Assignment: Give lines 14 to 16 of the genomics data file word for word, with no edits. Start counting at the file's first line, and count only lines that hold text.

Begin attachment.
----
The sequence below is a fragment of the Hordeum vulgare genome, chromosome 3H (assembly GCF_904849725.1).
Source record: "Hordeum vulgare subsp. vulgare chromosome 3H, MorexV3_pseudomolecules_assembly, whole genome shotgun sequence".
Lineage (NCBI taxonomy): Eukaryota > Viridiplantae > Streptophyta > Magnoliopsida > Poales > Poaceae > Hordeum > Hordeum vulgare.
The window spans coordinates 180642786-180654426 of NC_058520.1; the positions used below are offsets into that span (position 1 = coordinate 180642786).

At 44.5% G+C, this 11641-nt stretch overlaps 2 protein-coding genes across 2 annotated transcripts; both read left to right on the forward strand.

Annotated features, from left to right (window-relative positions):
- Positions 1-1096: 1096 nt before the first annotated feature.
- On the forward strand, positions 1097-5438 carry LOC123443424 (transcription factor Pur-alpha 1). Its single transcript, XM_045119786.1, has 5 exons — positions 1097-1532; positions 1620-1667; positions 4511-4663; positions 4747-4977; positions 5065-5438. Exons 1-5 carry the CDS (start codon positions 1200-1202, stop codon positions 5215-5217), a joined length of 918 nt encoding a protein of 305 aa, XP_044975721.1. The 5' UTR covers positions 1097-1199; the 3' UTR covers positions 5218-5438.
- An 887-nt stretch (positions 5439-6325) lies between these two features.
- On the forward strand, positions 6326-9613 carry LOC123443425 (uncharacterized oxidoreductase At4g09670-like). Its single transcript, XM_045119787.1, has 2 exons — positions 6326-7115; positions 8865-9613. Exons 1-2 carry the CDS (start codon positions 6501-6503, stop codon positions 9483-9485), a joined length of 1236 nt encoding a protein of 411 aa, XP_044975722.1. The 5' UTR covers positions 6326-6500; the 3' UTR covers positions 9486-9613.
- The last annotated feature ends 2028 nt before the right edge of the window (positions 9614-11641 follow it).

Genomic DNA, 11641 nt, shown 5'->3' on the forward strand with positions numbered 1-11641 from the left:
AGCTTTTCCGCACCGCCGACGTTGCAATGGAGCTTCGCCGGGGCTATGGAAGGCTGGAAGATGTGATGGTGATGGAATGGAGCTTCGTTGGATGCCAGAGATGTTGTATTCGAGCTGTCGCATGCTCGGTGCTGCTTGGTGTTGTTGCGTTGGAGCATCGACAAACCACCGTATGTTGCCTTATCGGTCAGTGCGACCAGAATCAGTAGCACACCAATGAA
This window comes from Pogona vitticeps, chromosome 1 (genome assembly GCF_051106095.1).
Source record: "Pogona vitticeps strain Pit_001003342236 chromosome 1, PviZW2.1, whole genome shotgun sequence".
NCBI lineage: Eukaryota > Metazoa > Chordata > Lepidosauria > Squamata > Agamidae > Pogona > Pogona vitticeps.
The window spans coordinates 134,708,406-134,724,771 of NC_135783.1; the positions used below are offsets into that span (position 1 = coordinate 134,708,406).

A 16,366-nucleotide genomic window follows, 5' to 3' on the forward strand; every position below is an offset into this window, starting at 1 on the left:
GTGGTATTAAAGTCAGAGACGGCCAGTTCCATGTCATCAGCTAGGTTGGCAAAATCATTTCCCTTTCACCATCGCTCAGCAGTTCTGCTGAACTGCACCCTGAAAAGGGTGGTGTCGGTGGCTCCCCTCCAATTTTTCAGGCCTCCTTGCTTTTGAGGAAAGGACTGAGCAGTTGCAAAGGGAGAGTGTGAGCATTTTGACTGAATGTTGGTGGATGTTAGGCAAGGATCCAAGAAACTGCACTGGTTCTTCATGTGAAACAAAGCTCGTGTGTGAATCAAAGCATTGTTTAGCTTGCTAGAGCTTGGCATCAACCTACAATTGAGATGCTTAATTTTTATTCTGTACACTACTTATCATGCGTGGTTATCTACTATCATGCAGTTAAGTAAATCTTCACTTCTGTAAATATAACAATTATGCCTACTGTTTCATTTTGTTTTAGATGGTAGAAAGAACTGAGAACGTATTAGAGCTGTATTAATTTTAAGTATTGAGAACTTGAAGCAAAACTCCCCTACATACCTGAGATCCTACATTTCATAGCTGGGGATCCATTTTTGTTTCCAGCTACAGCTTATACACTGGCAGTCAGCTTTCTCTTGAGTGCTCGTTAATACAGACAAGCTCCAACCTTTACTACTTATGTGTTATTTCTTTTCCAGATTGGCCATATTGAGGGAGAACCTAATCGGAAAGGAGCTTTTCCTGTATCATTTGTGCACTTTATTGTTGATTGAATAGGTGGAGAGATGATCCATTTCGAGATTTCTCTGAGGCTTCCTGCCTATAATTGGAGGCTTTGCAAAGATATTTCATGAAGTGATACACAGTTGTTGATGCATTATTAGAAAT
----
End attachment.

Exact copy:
This window comes from Pogona vitticeps, chromosome 1 (genome assembly GCF_051106095.1).
Source record: "Pogona vitticeps strain Pit_001003342236 chromosome 1, PviZW2.1, whole genome shotgun sequence".
NCBI lineage: Eukaryota > Metazoa > Chordata > Lepidosauria > Squamata > Agamidae > Pogona > Pogona vitticeps.